How far do you agree that the Basic Treaty did not “conflict with the political aim of the Federal Republic of Germany to work for a state of peace in Europe in which the German nation will regain its unity through free self-determination”?


Opponents within Germany saw Ostpolitik as a means of formalising Germany’s division and therefore postponing unification. To these critics it was paradoxical to suggest that the way to achieve one state was first to recognise two. The dubious legitimacy of the East German regime was offered recognition from the West, undermining potential opposition within East Germany. The concessions on travel and cultural links were criticised as merely making division palatable.  Economic links developed over the following years, in which the West repeatedly loaned money to the East thereby propping up the GDR regime. A trade developed in which the West German government would pay the GDR to secure the release of dissident prisoners, incentivising further arrests.

The fact of reunification has since vindicated Ostpolitik, but there was nothing inevitable about this development and claims for direct causality are undermined by assessments made pre 1990 which saw reunification as improbable. Brandt himself, in 1988, described calls for German unity as the “life lie” of West German politics. East German leader, Erich Honecker, felt confident enough to remark as late as January 1989 that “The Berlin Wall will be standing in 50 or even 100 years.” (Quoted in Green et al. The Politics of the New Germany: 37) These remarks came after two decades of peaceful co-existence during which priorities had adjusted and opinion polls showed that reunification had slipped from being the ‘most important’ issue for 45% of West Germans in the 1950s and 60s to less than 1% in the 1970s. (T. Judt, Post-War: 500)

Brandt’s justification of his policy was based on realism, warning opponents that ‘patriotism must be based on what is attainable’. Division was a result of Germany’s War and could not be wished away but in small practical steps the effects of division could be modified.  The borders could not be changed but perhaps the quality of the borders could; cultural, economic, institutional, personal links could be nurtured and a form of German unity sustained beyond the narrow political definition. In the long term, Ostpolitik made German unity seem a less threatening prospect to the Soviet Union. Without peace, recognition of reality and the sincere renunciation of violence reunification could not have occurred. Ostpolitik was a new phase of German foreign policy but once established, the practical, step by step, ‘no surprises’ style carried out within Cold War constraints, was pursued with consistency by Brandt’s successors. This approach brought stability to a potentially volatile area and above all avoided another European war.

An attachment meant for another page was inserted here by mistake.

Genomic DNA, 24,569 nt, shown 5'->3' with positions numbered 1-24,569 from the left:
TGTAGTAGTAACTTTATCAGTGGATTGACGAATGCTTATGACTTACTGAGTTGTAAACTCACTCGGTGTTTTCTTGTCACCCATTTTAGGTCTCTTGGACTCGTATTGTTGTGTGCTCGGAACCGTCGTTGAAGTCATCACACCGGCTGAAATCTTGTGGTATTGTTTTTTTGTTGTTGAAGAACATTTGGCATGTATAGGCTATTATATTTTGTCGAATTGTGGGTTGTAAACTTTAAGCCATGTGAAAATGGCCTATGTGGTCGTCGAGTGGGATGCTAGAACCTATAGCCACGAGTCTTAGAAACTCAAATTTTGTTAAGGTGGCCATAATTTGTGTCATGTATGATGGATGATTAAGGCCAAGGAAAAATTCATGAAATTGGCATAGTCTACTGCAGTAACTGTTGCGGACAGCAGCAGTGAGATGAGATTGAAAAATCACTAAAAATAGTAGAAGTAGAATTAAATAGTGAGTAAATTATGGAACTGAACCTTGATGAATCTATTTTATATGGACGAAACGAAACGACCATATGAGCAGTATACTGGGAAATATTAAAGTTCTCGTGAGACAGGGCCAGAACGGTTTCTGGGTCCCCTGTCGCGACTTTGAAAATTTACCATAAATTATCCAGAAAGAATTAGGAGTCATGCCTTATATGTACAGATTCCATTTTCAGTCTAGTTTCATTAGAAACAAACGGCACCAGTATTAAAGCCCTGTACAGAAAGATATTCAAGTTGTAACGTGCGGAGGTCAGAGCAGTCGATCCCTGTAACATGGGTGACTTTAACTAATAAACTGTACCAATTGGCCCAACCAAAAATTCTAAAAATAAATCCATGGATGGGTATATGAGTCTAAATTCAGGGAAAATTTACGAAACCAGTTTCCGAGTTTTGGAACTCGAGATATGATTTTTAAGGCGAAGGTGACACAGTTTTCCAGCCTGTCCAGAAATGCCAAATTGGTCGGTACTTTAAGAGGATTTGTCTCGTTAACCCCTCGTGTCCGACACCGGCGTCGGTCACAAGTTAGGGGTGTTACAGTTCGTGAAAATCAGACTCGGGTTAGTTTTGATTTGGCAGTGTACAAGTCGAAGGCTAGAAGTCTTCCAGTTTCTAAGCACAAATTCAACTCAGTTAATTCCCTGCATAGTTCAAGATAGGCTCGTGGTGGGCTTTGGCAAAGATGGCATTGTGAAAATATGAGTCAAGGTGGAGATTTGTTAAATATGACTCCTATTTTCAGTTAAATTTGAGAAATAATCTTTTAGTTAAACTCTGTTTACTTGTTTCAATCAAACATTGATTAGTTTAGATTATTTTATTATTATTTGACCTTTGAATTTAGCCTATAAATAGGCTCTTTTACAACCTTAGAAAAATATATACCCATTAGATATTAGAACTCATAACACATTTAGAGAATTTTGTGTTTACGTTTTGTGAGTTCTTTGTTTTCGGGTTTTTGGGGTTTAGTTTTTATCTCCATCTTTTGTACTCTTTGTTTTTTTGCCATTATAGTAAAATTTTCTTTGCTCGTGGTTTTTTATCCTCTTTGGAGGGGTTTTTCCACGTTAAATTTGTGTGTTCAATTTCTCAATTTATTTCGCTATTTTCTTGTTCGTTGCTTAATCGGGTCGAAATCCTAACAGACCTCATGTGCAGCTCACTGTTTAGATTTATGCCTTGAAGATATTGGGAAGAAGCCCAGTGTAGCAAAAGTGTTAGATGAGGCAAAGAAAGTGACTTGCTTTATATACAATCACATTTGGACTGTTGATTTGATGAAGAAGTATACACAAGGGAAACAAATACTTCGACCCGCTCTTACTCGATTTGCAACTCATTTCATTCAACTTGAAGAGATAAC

The Red Army Faction/Baader-Meinhof Gang – a terrorist group, active during the 1960s and 70s, which aimed to undermine the West German state and the capitalist economy through campaigns of arson, kidnapping and murder. The group’s ill-defined motivations stemmed in part from a generational divide between post-War youths frustrated at their elders’ perceived failure to confront Nazism or to deal honestly with Germany’s Nazi legacy. Andreas Baader and Ulrike Meinhof were arrested in 1972, but a dwindling band of supporters continued their sociopathic war on the state with sporadic acts of violence in the following years. The group’s activities resulted in at least 28 deaths of soldiers, businessmen, policemen and civilians and provoked the Brandt government into enacting the Berufsverbot in 1972, a law which barred from state employment any individual engaged in anti-constitutional political activity.  The group received financial and logistic assistance from East German secret services but the ‘masses’ whom the terrorists may have hoped to inspire to revolution were emphatically not inclined to support Baader-Meinhof’s delusional fantasies.

In 1973 both Germanys were accepted as member states of the United Nations. At the 1974 World Cup, for the only time, East and West Germany played each other in a professional football match. East Germany won 1-0 though it was West Germany who eventually won the tournament providing ammunition for politicians on both sides who like to use sport as evidence of societal superiority.  In 1975 both signed the Helsinki Treaty on the post-war settlement and on human rights. The East German regime and their Soviet masters appeared to have got what they wanted, however, the Helsinki  Treaty opened up a new avenue of legalistic opposition within the Soviet Bloc from dissident groups seeking to expose their governments’ failures to uphold the environmental and human rights commitments. The treaties and agreements could not change the essential vulnerability of the East German regime, the existence of which ultimately depended on a permanent Soviet military presence.